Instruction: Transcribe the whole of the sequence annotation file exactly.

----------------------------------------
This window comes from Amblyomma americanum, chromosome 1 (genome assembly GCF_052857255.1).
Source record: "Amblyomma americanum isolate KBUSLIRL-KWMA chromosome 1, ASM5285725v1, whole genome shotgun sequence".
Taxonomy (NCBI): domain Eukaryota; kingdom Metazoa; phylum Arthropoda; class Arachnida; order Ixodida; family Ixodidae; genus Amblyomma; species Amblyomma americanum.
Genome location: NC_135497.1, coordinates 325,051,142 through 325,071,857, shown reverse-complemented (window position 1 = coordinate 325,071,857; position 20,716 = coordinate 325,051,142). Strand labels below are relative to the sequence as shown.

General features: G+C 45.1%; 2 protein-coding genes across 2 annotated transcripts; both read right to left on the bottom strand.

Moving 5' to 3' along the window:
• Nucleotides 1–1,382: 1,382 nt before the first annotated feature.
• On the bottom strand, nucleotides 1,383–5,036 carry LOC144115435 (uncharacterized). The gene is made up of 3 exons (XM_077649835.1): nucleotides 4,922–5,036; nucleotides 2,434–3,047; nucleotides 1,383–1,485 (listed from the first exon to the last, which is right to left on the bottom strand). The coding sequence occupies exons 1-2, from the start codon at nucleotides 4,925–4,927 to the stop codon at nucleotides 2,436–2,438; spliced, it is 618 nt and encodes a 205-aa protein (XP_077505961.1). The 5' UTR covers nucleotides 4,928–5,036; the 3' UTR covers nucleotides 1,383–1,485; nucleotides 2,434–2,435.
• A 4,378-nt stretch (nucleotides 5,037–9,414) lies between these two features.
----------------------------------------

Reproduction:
This window comes from Amblyomma americanum, chromosome 1 (genome assembly GCF_052857255.1).
Source record: "Amblyomma americanum isolate KBUSLIRL-KWMA chromosome 1, ASM5285725v1, whole genome shotgun sequence".
Taxonomy (NCBI): domain Eukaryota; kingdom Metazoa; phylum Arthropoda; class Arachnida; order Ixodida; family Ixodidae; genus Amblyomma; species Amblyomma americanum.
Genome location: NC_135497.1, coordinates 325,051,142 through 325,071,857, shown reverse-complemented (window position 1 = coordinate 325,071,857; position 20,716 = coordinate 325,051,142). Strand labels below are relative to the sequence as shown.

General features: G+C 45.1%; 2 protein-coding genes across 2 annotated transcripts; both read right to left on the bottom strand.

Moving 5' to 3' along the window:
• Nucleotides 1–1,382: 1,382 nt before the first annotated feature.
• On the bottom strand, nucleotides 1,383–5,036 carry LOC144115435 (uncharacterized). The gene is made up of 3 exons (XM_077649835.1): nucleotides 4,922–5,036; nucleotides 2,434–3,047; nucleotides 1,383–1,485 (listed from the first exon to the last, which is right to left on the bottom strand). The coding sequence occupies exons 1-2, from the start codon at nucleotides 4,925–4,927 to the stop codon at nucleotides 2,436–2,438; spliced, it is 618 nt and encodes a 205-aa protein (XP_077505961.1). The 5' UTR covers nucleotides 4,928–5,036; the 3' UTR covers nucleotides 1,383–1,485; nucleotides 2,434–2,435.
• A 4,378-nt stretch (nucleotides 5,037–9,414) lies between these two features.